Dix set guidelines for nurse candidates. Volunteers had to be between the ages of 35 and 50 and had to be plain-looking. They also had to wear unhooped black or brown dresses and were forbidden to wear jewelry or cosmetics. Her purpose was to avoid sending vulnerable, attractive young women into the hospitals, where she feared they would be exploited by the men there (doctors as well as patients).
Dix often fired volunteer nurses she had not personally trained or hired (earning the ire of supporting groups like the United States Sanitary Commission). At odds with Army doctors, Dix feuded with them over control of medical facilities and the hiring and firing of nurses. Many doctors and surgeons did not want female nurses in their hospitals.
To solve the impasse, the War Department introduced Order No.351 in October 1863, which granted both the Surgeon General (Joseph K. Barnes) and the Superintendent of Army Nurses (Dix) the power to appoint female nurses. However, it also gave doctors the power of assigning employees and volunteers to hospitals.
This relieved Dix of any real responsibility and made her a figurehead. Meanwhile, her fame and influence were being eclipsed by other prominent women like Dr. Mary Edwards Walker and Clara Barton. Dix submitted her resignation in August 1865 and would later consider this ‘episode’ in her career a failure.
However, her even-handed care of Union and Confederate wounded alike assured her memory in the South. Her nurses often provided the only care available in the field to Confederate wounded. Georgeanna Woolsey, a Dix nurse, said, “The surgeon in charge of our camp… looked after all their wounds, which were often in a most shocking state, particularly among the rebels. Every evening and morning they were dressed.”
Another Dix nurse, Julia Susan Wheelock, said, “Many of these were Rebels. I could not pass them by neglected. Though enemies, they were nevertheless helpless, suffering human beings.” When General Robert E. Lee retreated from Gettysburg, over 5000 wounded Confederate soldiers were left behind who were then treated by Dix’s nurses, like Cornelia Hancock who wrote: “There are no words in the English language to express the suffering I witnessed today….”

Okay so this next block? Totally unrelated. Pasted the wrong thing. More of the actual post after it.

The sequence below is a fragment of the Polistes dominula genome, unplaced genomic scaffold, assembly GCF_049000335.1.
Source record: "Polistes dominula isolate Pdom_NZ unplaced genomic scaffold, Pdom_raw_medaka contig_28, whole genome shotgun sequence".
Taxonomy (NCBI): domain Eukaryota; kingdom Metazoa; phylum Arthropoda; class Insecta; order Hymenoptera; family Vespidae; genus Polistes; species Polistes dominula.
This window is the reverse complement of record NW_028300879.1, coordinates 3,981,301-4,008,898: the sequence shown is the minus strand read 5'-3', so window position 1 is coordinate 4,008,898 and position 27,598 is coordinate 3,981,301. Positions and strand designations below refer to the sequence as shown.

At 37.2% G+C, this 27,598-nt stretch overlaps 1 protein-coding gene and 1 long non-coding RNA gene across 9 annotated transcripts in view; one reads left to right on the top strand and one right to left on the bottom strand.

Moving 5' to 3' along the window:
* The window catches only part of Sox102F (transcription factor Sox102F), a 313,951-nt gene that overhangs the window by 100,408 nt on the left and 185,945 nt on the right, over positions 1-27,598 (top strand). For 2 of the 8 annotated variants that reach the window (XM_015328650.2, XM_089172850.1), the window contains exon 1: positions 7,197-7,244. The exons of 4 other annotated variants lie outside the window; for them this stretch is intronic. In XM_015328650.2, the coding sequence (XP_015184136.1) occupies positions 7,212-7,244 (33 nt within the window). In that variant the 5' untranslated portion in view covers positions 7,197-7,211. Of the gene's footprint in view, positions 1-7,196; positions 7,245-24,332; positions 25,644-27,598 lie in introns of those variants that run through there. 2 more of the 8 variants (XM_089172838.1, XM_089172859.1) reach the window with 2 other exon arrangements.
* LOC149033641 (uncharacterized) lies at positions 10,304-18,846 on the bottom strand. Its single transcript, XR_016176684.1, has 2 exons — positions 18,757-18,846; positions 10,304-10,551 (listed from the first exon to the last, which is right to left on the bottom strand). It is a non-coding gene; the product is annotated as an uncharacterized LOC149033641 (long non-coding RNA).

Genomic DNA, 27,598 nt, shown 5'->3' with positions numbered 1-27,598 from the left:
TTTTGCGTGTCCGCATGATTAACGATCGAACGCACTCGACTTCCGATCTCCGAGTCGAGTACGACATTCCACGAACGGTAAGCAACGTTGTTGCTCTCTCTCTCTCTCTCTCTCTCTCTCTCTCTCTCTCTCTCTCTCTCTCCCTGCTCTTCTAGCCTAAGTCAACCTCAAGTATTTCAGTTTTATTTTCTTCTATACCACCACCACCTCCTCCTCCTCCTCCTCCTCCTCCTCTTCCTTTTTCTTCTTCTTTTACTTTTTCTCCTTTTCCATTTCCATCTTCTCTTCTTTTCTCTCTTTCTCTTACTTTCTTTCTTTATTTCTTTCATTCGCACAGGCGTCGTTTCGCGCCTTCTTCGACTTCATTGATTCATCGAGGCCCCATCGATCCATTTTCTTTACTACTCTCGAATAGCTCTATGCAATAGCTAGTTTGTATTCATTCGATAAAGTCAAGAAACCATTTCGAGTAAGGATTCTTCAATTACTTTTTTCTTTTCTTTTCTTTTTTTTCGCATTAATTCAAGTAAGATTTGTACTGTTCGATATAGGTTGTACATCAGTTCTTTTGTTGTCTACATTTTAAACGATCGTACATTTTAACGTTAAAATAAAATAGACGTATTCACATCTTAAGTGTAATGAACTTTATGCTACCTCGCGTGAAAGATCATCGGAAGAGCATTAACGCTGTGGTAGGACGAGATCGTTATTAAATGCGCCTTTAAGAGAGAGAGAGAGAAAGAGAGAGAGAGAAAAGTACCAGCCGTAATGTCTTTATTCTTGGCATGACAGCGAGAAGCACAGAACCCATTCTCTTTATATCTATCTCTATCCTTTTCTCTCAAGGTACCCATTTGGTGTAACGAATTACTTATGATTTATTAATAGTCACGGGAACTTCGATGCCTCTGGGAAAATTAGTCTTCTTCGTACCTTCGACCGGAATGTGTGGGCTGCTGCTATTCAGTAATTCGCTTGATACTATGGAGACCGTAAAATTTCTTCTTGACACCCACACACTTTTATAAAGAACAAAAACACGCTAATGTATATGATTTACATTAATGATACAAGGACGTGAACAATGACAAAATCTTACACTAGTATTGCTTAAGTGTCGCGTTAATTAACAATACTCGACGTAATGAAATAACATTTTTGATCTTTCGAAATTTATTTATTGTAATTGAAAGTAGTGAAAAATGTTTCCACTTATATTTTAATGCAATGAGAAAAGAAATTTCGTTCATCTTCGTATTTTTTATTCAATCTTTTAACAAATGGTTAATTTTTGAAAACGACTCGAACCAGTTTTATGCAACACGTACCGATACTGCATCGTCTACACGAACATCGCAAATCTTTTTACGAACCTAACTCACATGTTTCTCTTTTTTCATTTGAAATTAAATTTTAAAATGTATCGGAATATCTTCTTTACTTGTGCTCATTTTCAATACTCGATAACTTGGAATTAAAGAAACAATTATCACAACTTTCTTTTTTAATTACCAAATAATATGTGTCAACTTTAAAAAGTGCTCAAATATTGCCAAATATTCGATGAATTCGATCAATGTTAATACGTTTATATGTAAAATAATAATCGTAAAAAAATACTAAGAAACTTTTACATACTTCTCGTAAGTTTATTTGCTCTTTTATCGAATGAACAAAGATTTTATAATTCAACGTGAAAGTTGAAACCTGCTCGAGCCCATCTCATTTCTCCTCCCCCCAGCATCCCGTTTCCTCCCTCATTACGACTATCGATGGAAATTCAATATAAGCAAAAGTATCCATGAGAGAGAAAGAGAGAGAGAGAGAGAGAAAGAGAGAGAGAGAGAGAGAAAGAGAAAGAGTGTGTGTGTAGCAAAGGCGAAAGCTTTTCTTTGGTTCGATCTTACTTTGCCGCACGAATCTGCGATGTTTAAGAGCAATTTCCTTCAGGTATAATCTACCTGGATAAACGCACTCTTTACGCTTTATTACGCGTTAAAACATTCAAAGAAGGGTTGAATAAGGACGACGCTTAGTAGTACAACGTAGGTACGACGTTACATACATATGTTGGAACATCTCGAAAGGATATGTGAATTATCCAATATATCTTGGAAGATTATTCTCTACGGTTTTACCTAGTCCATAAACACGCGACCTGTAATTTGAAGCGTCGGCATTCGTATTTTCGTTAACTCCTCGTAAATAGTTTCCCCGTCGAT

When Dix again took up work for the mentally ill, she found prospects for success now dimmed by massive immigration, a swelling population of the insane poor and much depleted state treasuries. Hospitals built earlier were now overcrowded, understaffed and in disrepair, well on the way to becoming as poor as the jails and almshouses they had replaced.
Depressed by deteriorating accommodations and programs for the insane, Dix finally retired in 1881 at age 79. She refused to talk about her achievements and wanted them to “rest in silence,” nor would she cooperate with those who inquired about her life and career.
That same year, the New Jersey State Hospital at Morris Plains opened – the first hospital to be built through Dix’s efforts. There the state legislature designated a suite for her private use as long as she lived. Since her health was failing she admitted herself into this hospital. Although an invalid, she managed to correspond with people from England to Japan.
Dorothea Dix died on July 17, 1887 at age 85, and was buried in Mount Auburn Cemetery in Cambridge, Massachusetts.
In her work, Dorothea Dix was inconspicuous to say the least. She did not place her name on most of her publications, and refused to have hospitals named after her. Expressions of praise and gratitude always produced embarrassment. However, the magnitude of her work is staggering. When she began her crusade in 1843 there were 13 mental hospitals in the country; by the time she retired there were 123. Dorothea Dix played a direct role in founding 32 of them and inspired the creation of many others.
Not bad for a neglected little girl from the backwoods of Maine.